The USA is removing steel and aluminium tariffs imposed on Canada and Mexico under Section 232 of the Trade Expansion Act of 1962, with all retaliatory tariffs on US goods and any pending litigation also coming to an end.
The US Trade Representative (USTR) said: “This agreement is great news for American farmers that have been subject to retaliatory tariffs from Canada and Mexico. At the same time, the agreement will continue to protect America’s steel and aluminium industries.”
Indeed, steel cargoes underpin the activities of various multipurpose and bulk carriers, and this will therefore also be welcome news for those operators.
Joint statements from the USA, Canada and Mexico said that each country would also take steps to prevent imports of the metals that are “unfairly subsidised and/or sold at dumped prices”. In addition, they will work together to prevent the transhipment of aluminium or steel produced elsewhere into the USA, Canada or Mexico.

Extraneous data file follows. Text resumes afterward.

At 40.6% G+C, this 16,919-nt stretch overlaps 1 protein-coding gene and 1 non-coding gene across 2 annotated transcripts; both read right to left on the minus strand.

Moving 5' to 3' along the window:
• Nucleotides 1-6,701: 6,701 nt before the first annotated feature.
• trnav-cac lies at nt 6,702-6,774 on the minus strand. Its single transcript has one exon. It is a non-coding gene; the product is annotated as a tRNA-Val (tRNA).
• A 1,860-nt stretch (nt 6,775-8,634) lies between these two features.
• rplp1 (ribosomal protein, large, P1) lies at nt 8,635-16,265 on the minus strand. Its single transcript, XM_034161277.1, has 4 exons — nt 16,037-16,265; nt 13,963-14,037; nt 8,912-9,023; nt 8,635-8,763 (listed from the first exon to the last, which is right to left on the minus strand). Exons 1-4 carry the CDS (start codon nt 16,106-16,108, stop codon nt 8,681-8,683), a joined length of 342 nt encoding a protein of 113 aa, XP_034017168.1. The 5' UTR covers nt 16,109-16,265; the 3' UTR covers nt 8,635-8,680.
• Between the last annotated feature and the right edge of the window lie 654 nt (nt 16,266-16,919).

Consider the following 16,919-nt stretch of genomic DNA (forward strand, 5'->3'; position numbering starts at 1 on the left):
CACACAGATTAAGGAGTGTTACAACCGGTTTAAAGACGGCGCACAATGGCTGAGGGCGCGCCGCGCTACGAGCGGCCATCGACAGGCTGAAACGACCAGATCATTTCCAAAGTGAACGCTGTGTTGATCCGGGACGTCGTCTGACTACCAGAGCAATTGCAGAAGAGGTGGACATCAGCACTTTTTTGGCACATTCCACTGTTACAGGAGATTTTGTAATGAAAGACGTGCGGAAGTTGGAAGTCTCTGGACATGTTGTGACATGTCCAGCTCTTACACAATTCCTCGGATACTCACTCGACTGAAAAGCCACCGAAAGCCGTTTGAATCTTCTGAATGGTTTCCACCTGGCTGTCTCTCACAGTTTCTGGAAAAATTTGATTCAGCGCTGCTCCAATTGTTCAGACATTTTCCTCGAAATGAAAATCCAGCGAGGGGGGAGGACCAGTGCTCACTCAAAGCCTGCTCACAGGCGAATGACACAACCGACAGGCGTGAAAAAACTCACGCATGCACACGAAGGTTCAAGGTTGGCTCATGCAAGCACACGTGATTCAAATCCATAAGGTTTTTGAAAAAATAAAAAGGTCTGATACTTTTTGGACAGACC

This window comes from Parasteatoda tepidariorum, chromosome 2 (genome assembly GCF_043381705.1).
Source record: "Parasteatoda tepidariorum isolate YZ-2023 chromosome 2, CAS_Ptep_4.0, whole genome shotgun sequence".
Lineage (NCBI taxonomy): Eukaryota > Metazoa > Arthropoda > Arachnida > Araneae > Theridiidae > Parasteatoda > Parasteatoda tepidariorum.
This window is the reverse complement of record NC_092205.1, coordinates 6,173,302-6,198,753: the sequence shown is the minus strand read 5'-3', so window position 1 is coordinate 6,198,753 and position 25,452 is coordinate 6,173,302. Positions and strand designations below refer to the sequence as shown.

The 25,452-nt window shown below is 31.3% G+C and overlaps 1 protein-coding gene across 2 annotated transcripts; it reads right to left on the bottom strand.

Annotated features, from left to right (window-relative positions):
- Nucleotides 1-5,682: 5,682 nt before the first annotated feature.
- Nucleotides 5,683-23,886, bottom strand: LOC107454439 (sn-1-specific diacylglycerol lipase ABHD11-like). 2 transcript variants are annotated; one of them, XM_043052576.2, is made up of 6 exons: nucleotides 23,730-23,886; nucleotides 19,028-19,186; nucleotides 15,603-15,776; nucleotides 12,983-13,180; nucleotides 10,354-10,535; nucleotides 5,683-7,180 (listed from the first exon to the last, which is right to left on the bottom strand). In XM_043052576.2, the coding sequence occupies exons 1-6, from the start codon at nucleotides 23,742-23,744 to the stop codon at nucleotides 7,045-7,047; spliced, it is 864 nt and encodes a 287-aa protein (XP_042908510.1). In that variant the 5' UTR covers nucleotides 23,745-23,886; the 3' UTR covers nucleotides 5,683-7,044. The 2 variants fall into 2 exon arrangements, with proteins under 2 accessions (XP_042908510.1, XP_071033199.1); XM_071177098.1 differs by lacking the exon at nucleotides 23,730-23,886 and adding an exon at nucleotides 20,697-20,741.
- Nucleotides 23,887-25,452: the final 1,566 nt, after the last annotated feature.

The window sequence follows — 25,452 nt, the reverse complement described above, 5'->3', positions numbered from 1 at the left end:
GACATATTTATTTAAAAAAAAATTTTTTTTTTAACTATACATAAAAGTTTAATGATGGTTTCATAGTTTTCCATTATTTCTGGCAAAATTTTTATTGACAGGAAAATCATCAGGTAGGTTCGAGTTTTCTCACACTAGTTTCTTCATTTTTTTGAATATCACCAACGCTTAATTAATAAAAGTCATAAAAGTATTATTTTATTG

However, should a surge in imports of specified steel or aluminium products occur, the importing party may apply duties of 25 percent for steel and 10 percent for aluminium to those goods. In that case, the exporting country would retaliate only in the affected sector.
The products covered include sheet steel, pipes and tubes, stainless steel, rails and other long products, semi-finished steel products, and both wrought and unwrought aluminium.